Rock before and after didymo
Rock before and after didymo
 
Cleaning Station

Cleaning stations contain a salt water solution that sanitizes your equipment. Scrub waders with the provided brush for one minute. The equipment may appear clean, but still needs to air dry for at least 48 hours before use in other streams or waterways.

To prevent the spread of didymo, do not walk upstream from an area containing didymo into non-infested waters or into another body of water. Please remove debris from your equipment before leaving the site. Clean all equipment that has been in contact with stream water at designated cleaning stations. When cleaning equipment at home, soak and scrub with at least a 5% solution of dish washing detergent for at least one minute (1 cup of detergent to make 1 gallon of solution). Note that eco-friendly dish detergents are less effective. Even after cleaning, all fishing equipment, including lines and lures must air dry for at least 48 hours. Didymo can survive for months on slightly moist equipment.

With your help, we can slow the spread of didymo and protect our streams for future generations.

Brochure with more information about Didymo.

 
Tree defoliation from gypsy moths

Tree defoliation from gypsy moths

Photos by Jeremy Murphy

ANIMALS

Catoctin Mountain Park also has some non-native animal species that are considered pests such as the gypsy moth and the hemlock woolly adelgid.

Gypsy Moth
Since its accidental introduction in eastern Massachusetts in the late 1860's, the European strain of the gypsy moth (Lymantria dispar) has been spreading. In 1994 it was considered a permanent resident in 16 northeastern states.

The gypsy moth caterpillar can be extremely disruptive to the forest ecosystem. Caterpillars feed on the leaves of hardwood trees, particularly oak, which can result in complete defoliation of the tree. Defoliation reduces the vigor and general health of forests and shade trees, leads to tree death which can alter wildlife habitat and change water quality and quantity.

Some years the gypsy moths experience a population explosion. These natural cycles are known as outbreaks, and it is during these years that defoliation becomes a serious problem. It is said that during these peak years you can actually hear the caterpillars feeding in the forest. One resource management employee stated that "it sounds like it's raining on a sunny day" as the droppings fall to the forest floor.

Catoctin Mountain Park, like most of the Appalachian forests, has been affected by the gypsy moth. In 1981 the USDA Forest Service, Forest Pest Management staff from Morgantown, West Virginia joined with Catoctin to monitor and manage gypsy moth populations. That first year's activities included several egg mass surveys and a defoliation survey. Egg mass size is an indicator of the status of a gypsy moth infestation. Declining outbreaks are characterized by the presence of many small masses (approximately 0.5 in long) that contain as few as 75 to 100 eggs. In static or growing populations, the egg masses are fewer in number but larger (1.5 in long) and contain from 700 to 1,000 eggs. In 1981 egg mass densities exceeded 5000 per acre in certain areas. The following year marked the first time an aerial application of insecticide was used on National Park Service property to control gypsy moth.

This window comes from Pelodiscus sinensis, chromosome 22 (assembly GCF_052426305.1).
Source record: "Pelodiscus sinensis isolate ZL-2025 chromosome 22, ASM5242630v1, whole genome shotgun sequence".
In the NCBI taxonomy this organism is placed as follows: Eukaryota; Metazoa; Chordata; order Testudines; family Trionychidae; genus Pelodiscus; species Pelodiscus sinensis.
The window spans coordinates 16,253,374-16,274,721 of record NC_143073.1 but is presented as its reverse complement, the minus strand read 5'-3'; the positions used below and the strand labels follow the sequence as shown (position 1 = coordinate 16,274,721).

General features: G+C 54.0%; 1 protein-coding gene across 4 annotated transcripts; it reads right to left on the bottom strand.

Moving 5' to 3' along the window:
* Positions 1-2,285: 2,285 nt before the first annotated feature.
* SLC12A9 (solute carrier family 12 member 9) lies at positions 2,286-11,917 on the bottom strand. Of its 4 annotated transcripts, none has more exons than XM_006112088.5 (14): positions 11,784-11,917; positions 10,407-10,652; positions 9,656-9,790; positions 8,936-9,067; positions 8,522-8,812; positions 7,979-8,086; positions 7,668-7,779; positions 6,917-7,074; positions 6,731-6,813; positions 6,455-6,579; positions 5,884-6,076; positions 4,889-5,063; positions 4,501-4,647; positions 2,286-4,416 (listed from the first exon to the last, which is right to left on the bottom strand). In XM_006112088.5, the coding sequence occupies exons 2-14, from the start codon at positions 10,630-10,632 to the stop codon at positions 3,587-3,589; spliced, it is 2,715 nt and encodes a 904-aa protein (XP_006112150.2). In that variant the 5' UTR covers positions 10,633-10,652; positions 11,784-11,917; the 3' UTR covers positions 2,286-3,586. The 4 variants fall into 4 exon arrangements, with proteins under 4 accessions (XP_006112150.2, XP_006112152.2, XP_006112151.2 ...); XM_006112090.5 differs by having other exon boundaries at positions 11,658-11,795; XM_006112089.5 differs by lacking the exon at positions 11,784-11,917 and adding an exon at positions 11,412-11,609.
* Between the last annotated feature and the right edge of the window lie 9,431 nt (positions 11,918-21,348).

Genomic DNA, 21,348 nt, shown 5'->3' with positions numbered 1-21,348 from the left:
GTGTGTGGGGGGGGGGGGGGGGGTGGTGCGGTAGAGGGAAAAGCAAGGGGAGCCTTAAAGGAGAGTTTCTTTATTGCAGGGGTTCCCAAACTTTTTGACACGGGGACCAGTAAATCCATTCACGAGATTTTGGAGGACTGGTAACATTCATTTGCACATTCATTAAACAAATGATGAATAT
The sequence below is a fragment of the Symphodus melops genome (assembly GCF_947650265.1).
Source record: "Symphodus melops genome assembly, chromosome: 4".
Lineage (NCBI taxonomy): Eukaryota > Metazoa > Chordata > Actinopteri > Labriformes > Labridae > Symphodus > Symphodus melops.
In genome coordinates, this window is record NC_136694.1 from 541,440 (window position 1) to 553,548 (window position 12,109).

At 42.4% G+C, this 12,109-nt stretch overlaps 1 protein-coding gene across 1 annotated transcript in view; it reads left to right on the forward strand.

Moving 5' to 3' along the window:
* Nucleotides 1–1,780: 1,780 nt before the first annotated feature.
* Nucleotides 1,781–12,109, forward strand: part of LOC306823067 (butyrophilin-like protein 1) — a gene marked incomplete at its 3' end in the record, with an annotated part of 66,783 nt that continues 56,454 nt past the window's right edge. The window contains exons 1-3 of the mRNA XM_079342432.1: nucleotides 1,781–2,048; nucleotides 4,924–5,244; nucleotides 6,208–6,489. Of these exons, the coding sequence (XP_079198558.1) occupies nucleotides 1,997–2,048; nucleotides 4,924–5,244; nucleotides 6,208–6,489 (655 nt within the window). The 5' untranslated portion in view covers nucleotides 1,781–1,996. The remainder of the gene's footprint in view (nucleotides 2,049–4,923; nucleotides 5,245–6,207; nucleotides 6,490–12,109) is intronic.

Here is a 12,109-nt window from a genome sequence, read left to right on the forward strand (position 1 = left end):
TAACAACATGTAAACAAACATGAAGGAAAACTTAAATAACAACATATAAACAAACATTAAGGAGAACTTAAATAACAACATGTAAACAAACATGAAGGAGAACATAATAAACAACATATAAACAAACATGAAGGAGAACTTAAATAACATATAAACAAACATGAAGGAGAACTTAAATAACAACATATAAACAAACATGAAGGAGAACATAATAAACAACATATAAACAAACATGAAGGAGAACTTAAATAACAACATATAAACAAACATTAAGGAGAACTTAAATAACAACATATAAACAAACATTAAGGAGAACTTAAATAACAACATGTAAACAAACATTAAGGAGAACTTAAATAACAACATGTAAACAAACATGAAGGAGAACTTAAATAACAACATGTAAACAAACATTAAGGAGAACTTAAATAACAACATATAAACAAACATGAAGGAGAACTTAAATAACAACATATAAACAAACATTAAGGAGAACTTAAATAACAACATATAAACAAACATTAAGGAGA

From 1982 through 1990 treatment was continued where gypsy moth concentrations were high. This varied from as few as 300 acres in 1986 to 6000 acres in 1983. In 1987 tree defoliation was limited to only 48 acres. From 1991 through 1999 the gypsy moth population was very low and no treatments were required. However, in 2001 the population once again increased to a dangerous level requiring treatment for 800 acres on the east side of the park. This was followed by a treatment of 401 acres in 2002 located just east of the 2001 treatment area. Gypsy moth continues to be a problem that is a management priority, on the east side of the park. A total of 42 acres of forest were defoliated this year even after the previous two years of treatment.

Hemlock Woolly Adelgid
The hemlock woolly adelgid (Adelges tsugae) is another pest that is affecting Catoctin. Introduced from Asia in 1924 this insect primarily attacks eastern hemlock and Carolina hemlock trees. The hemlock wooly adelgid injures a hemlock by sucking sap from the young twigs causing needles to discolor and drop prematurely. Complete defoliation and tree death can occur in a few years.

An infested hemlock tree will have white cotton swab-like sacs at the base of the needles. These egg sacs are present throughout the year, but are most prominent in the spring. This insect is easily spread to uncontaminated areas by wind, birds, and mammals.

Many hemlocks in the park have succumbed to the hemlock woolly adelgid. At one time, hemlocks had shaded the riparian areas of Big Hunting Creek, now the trees are mere skeletons. The loss of hemlocks around these riparian areas could possibly change the water quality of the stream and in turn affect the native brook trout that depend on its clean, shaded waters.

Efforts have been made to control the adelgid in the park. An experimental treatment using horticultural oil was applied to several hemlocks in Camp Round Meadow in 2001. Another control effort, injecting 50 mature hemlock trees with an insecticide, was tried in 2002. Results of these treatments will be evaluated over the next two years. Another control alternative that may be applicable at Catoctin is to release the tiny black predator beetle, Pseudoscymnus tsugae. This beetle, native to Asia, is related to the common native ladybug and only preys on adelgids. Release of this beetle may save the hemlocks from total destruction. This management strategy is currently being considered by park management. Efforts to save the hemlocks are being done in conjunction with Ecoscientific Solutions.

Did You Know?

Camp David sign

Camp Hi-Catoctin, a camp for federal employees was adapted by President Franklin Roosevelt for his Presidential retreat during WWII and named Shangri-La. President Eisenhower renamed the retreat to Camp David. The retreat is not open to the public.